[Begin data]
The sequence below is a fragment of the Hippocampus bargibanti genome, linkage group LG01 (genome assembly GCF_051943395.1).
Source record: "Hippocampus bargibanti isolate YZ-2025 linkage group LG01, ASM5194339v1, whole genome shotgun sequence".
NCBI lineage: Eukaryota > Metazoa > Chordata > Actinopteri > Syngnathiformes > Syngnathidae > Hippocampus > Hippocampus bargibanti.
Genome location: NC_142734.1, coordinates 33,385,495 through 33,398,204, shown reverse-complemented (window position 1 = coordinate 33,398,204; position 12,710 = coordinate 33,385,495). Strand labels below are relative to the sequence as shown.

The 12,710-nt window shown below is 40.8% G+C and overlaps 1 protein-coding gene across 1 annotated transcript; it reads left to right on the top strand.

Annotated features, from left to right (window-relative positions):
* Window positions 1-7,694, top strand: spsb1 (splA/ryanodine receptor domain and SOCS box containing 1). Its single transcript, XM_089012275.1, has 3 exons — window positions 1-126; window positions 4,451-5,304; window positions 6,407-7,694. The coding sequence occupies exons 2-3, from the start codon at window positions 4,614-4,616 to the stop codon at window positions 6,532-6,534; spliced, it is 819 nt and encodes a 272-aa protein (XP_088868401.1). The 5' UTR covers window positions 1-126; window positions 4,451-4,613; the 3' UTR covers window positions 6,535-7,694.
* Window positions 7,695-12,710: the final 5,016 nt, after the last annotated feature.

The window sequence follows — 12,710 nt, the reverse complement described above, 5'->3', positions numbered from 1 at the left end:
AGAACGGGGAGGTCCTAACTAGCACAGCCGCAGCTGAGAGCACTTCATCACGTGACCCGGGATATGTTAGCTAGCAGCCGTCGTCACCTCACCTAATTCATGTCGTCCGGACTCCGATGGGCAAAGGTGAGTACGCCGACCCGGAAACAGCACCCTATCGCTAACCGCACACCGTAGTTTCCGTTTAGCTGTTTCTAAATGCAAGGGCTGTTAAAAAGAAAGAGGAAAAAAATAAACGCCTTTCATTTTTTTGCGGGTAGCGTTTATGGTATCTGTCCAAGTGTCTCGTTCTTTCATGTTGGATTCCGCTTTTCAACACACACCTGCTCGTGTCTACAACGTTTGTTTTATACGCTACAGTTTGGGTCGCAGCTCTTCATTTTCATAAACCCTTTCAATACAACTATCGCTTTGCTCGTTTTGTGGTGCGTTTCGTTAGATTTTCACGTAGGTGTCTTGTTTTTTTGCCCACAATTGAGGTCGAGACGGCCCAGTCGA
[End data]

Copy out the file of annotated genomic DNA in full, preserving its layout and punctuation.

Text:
The sequence below is a fragment of the Hippocampus bargibanti genome, linkage group LG01 (genome assembly GCF_051943395.1).
Source record: "Hippocampus bargibanti isolate YZ-2025 linkage group LG01, ASM5194339v1, whole genome shotgun sequence".
NCBI lineage: Eukaryota > Metazoa > Chordata > Actinopteri > Syngnathiformes > Syngnathidae > Hippocampus > Hippocampus bargibanti.
Genome location: NC_142734.1, coordinates 33,385,495 through 33,398,204, shown reverse-complemented (window position 1 = coordinate 33,398,204; position 12,710 = coordinate 33,385,495). Strand labels below are relative to the sequence as shown.

The 12,710-nt window shown below is 40.8% G+C and overlaps 1 protein-coding gene across 1 annotated transcript; it reads left to right on the top strand.

Annotated features, from left to right (window-relative positions):
* Window positions 1-7,694, top strand: spsb1 (splA/ryanodine receptor domain and SOCS box containing 1). Its single transcript, XM_089012275.1, has 3 exons — window positions 1-126; window positions 4,451-5,304; window positions 6,407-7,694. The coding sequence occupies exons 2-3, from the start codon at window positions 4,614-4,616 to the stop codon at window positions 6,532-6,534; spliced, it is 819 nt and encodes a 272-aa protein (XP_088868401.1). The 5' UTR covers window positions 1-126; window positions 4,451-4,613; the 3' UTR covers window positions 6,535-7,694.
* Window positions 7,695-12,710: the final 5,016 nt, after the last annotated feature.

The window sequence follows — 12,710 nt, the reverse complement described above, 5'->3', positions numbered from 1 at the left end:
AGAACGGGGAGGTCCTAACTAGCACAGCCGCAGCTGAGAGCACTTCATCACGTGACCCGGGATATGTTAGCTAGCAGCCGTCGTCACCTCACCTAATTCATGTCGTCCGGACTCCGATGGGCAAAGGTGAGTACGCCGACCCGGAAACAGCACCCTATCGCTAACCGCACACCGTAGTTTCCGTTTAGCTGTTTCTAAATGCAAGGGCTGTTAAAAAGAAAGAGGAAAAAAATAAACGCCTTTCATTTTTTTGCGGGTAGCGTTTATGGTATCTGTCCAAGTGTCTCGTTCTTTCATGTTGGATTCCGCTTTTCAACACACACCTGCTCGTGTCTACAACGTTTGTTTTATACGCTACAGTTTGGGTCGCAGCTCTTCATTTTCATAAACCCTTTCAATACAACTATCGCTTTGCTCGTTTTGTGGTGCGTTTCGTTAGATTTTCACGTAGGTGTCTTGTTTTTTTGCCCACAATTGAGGTCGAGACGGCCCAGTCGA